Odds betting is the most common form of betting in the world and involves predicting whether an outcome will happen or not. You place your bet at particular ‘Odds’ which relate directly to the percentage probability that the outcome will happen.
The lower the Odds, the more likely it is that the outcome will occur.
The outcome with the lowest Odds is often known as the ‘favourite’. Traditionally, the Odds betting market happens one-way only, with bookmakers always ‘offering’ Odds and users always ‘taking Odds’.
Betfair allows users to both take Odds and to offer Odds. Therefore you can bet whether an outcome will happen or will not happen. When you take Odds you ‘back’ the outcome and when you offer Odds you ‘lay’ the outcome. All Betfair Odds are ‘Decimal Odds’.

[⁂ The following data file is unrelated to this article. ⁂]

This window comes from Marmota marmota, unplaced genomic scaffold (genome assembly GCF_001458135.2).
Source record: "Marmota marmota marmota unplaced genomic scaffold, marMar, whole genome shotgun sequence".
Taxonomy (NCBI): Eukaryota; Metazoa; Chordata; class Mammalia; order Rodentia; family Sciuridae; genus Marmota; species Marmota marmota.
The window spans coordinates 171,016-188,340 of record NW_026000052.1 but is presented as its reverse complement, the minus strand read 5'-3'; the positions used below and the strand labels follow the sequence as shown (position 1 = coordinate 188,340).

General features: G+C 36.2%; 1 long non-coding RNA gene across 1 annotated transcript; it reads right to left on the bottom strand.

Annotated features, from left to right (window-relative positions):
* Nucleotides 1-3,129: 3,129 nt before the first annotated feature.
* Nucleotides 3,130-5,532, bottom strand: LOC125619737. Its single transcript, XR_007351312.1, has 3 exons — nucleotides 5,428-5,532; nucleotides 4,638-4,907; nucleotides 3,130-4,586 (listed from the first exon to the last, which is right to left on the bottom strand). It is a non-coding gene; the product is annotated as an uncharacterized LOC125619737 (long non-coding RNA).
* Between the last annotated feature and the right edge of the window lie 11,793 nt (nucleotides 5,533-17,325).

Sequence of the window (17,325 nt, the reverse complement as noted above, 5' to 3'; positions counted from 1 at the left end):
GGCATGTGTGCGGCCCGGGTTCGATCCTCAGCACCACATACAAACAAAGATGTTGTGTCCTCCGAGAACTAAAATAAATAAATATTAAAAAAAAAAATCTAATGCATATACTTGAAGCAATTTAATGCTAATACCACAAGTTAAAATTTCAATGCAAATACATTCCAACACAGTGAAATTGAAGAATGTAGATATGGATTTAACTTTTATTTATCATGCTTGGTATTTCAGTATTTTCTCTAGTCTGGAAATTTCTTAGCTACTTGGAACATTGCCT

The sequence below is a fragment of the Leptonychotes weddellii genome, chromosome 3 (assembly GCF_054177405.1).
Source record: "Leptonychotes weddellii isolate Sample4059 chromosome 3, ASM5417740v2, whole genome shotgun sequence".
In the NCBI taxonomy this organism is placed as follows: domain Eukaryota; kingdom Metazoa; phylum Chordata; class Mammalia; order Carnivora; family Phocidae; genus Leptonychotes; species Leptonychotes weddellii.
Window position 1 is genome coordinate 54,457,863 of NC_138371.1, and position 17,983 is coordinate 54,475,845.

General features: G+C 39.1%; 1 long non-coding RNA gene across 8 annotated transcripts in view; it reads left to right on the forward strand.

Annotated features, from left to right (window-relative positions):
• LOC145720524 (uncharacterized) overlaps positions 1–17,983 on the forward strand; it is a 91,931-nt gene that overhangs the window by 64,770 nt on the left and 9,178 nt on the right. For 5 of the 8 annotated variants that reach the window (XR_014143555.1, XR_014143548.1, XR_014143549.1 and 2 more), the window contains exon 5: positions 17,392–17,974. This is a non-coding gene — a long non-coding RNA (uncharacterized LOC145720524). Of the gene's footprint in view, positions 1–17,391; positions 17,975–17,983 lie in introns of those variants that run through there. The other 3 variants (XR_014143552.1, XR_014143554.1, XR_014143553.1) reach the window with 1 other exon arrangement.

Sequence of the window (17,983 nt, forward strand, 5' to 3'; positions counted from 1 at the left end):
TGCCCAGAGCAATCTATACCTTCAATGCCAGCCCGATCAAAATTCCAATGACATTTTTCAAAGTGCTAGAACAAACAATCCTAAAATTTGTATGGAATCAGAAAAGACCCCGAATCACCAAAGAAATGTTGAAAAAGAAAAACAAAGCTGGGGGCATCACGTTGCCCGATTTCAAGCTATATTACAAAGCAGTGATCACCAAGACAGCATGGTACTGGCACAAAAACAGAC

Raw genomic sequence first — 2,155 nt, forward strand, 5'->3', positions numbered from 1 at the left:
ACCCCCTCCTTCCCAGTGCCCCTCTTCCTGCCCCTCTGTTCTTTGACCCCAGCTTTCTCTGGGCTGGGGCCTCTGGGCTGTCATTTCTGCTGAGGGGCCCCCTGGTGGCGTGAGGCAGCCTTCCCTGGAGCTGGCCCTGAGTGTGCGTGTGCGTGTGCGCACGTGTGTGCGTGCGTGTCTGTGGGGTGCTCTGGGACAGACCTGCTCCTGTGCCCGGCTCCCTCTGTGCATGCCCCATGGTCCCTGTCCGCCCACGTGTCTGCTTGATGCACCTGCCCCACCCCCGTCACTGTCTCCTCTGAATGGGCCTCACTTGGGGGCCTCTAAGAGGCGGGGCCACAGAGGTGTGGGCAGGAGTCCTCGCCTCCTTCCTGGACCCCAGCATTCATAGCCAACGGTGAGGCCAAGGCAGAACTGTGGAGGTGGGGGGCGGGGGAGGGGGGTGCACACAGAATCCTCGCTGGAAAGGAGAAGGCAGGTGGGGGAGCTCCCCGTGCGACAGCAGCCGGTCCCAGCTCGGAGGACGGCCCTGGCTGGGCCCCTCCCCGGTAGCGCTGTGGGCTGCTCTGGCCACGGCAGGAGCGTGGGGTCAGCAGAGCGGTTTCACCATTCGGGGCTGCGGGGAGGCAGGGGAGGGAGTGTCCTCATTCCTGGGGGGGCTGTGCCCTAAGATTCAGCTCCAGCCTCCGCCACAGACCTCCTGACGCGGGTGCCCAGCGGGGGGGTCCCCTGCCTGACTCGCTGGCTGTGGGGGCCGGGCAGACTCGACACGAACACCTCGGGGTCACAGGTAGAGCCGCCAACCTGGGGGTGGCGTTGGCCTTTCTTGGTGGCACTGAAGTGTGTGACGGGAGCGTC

When you back an outcome, you want that outcome to happen. For example, if you back Henman at Odds of 3.1 for ?100, you want Henman to win. Your total return if he wins, is ?310 (including your stake), and your maximum loss is ?100 (your stake).
Laying an outcome is the opposite of backing it: it is betting that an outcome will NOT happen.
This is what bookmakers traditionally do.
For example, if you lay Derby County at Odds of 4.0 for ?100, you think it is sufficiently unlikely that Derby will win that you offer Traditional Odds of 3/1 against it. Your total return, if Derby lose or draw, is ?100 (i.e. the stake), and your maximum loss is ?300 (which is what you would have to pay out). In effect you are accepting other people’s bets who want Derby to win.
Odds markets can have one winner or multiple winners depending on the detail of the market. Betfair offers ‘place’ markets on most horse races for example. The number of possible ‘winners’ on a market is always detailed on the ‘market info’ tab.